West Virginia farmers have suffered a brutal one-two punch over the past four months with the June 29 derecho storm and Superstorm Sandy on and around October 29.
“These are among some of the worst weather events I can remember, and they have created significant difficulties for West Virginia’s farmers,” said Commissioner of Agriculture Gus R. Douglass. “When it comes to helping those affected get back on their feet, it’s important for our decision-makers to not forget about those who are producing the food we all rely on.”
It’s also important for farmers to thoroughly document damage to their farm and non-farm property and submit that information to the proper agencies. Farm-related damages should be reported to local Farm Service Agency (FSA) offices, as well as county Emergency Management Agencies (EMA). Farmers should report non-farm-related damage to their local EMAs.
A list of EMA phone numbers by county can be found at Governor Earl Ray Tomblin’s website at www.governor.wv.gov/pages/CountyEmergencyManagementOffices.aspx
“While it’s likely that most farm-related assistance will come through the USDA and FSA, it’s important that EMAs have a total accounting of all damages so that they can pass along the most thorough estimates to The Federal Emergency Management Agency (FEMA). That can really help influence the overall aid targeted at a particular area,” said Commissioner Douglass.
Individuals with damage should take photos and keep all receipts, documents and records, whether or not an assistance program is currently in place. Future legislation might grant aid retroactively, Commissioner Douglass noted.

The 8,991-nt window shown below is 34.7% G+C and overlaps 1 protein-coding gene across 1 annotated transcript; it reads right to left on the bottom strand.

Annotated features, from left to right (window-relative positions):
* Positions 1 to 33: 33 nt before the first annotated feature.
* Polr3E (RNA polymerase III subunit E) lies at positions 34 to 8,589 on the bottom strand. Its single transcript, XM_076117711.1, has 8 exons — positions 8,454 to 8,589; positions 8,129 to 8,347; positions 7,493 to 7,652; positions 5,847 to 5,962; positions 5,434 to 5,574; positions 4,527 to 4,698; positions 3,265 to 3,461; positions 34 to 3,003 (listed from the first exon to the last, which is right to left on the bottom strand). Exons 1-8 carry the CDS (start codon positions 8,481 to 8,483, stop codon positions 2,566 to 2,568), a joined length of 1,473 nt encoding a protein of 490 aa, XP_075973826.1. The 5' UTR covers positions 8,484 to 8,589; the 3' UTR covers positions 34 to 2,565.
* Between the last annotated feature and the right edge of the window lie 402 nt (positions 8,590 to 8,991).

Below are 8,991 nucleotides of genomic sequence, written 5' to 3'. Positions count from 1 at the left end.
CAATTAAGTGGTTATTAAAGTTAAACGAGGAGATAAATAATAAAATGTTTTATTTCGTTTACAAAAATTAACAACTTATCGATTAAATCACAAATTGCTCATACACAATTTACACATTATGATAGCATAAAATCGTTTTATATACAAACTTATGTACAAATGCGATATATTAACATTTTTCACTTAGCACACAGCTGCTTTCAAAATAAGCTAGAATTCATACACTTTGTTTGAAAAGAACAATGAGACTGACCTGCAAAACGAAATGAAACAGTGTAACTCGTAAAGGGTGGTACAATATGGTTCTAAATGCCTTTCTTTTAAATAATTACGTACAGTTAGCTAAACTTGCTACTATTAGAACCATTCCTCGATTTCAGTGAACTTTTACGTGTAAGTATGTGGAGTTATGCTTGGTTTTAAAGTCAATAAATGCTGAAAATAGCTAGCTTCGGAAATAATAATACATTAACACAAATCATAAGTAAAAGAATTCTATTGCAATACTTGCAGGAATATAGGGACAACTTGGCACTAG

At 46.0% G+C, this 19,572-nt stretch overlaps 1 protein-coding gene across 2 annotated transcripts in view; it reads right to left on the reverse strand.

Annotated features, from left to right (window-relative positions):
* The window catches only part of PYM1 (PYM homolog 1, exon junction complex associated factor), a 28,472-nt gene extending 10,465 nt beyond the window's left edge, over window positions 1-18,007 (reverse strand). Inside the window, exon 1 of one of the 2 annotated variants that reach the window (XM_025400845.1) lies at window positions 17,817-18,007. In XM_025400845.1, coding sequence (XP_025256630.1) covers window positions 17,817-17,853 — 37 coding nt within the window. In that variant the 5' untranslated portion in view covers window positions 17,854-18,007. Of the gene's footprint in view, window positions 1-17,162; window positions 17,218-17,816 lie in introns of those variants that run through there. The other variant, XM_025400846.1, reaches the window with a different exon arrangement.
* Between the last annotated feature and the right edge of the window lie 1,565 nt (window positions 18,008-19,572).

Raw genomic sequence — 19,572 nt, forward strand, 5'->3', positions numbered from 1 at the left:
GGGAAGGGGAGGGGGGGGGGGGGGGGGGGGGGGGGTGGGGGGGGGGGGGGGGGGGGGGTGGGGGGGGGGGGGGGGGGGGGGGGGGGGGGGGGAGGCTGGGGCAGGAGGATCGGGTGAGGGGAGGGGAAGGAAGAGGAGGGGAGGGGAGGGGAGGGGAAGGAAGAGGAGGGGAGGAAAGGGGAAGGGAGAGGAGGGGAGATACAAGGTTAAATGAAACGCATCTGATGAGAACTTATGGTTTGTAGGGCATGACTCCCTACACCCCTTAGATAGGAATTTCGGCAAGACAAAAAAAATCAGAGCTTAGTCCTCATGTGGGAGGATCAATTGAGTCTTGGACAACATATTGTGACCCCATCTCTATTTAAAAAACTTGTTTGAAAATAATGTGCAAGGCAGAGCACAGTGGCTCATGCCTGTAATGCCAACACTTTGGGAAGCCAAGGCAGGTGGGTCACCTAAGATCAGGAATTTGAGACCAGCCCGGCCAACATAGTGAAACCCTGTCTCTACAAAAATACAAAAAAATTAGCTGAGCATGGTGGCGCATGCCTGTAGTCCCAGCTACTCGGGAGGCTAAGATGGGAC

Aid is now available for losses related to June’s wind storm, according to West Virginia FSA Director Alfred Lewis. FSA is accepting emergency loan applications from farmers who can show damage to farm structures or livestock losses related to the June 29 derecho storm.
In addition, specific central West Virginia counties are eligible for cost-share on removal of field debris under the Emergency Conservation Program (ECP). The program will pay up to 75 percent of the cost of removing trees and related debris from fields. Not enough fence losses were reported for fence repair to be included in the program. Given the nature of the storm, most of the posts and wire along tree lines remained in place and simply needed to be tacked back up where damaged, according to FSA.
Counties included in the ECP derecho program are Lewis, Upshur, Gilmer, Calhoun, Braxton, Clay, Nicholas, Webster and Roane. Areas along Mill Run in Wood, Ritchie, Wirt and Pleasants Counties have been submitted to Washington, but have not yet been approved.
Neither FSA nor FEMA has announced any assistance related to the October superstorm. FSA and local emergency offices continue to gather data on damage.
Preliminarily, FSA reports substantial debris issues, as well as widespread losses of crops that were still in the field when Sandy hit, including corn, potatoes, soybeans, buckwheat and alfalfa. There are also reports of structural damage to many farm buildings as a result of the feet of wet heavy snow that Sandy dropped on many of West Virginia’s rural areas.
While reports of livestock losses are low at the moment, the condition of some animals remains unknown. Some farmers are still unable to reach remote, snow-covered pastures where animals presumably remain trapped without food.
There has also been no solid assessment on losses to the state’s timber industry. Division of Forestry employees have been busy with cleanup, although substantial losses are expected.
Department of Agriculture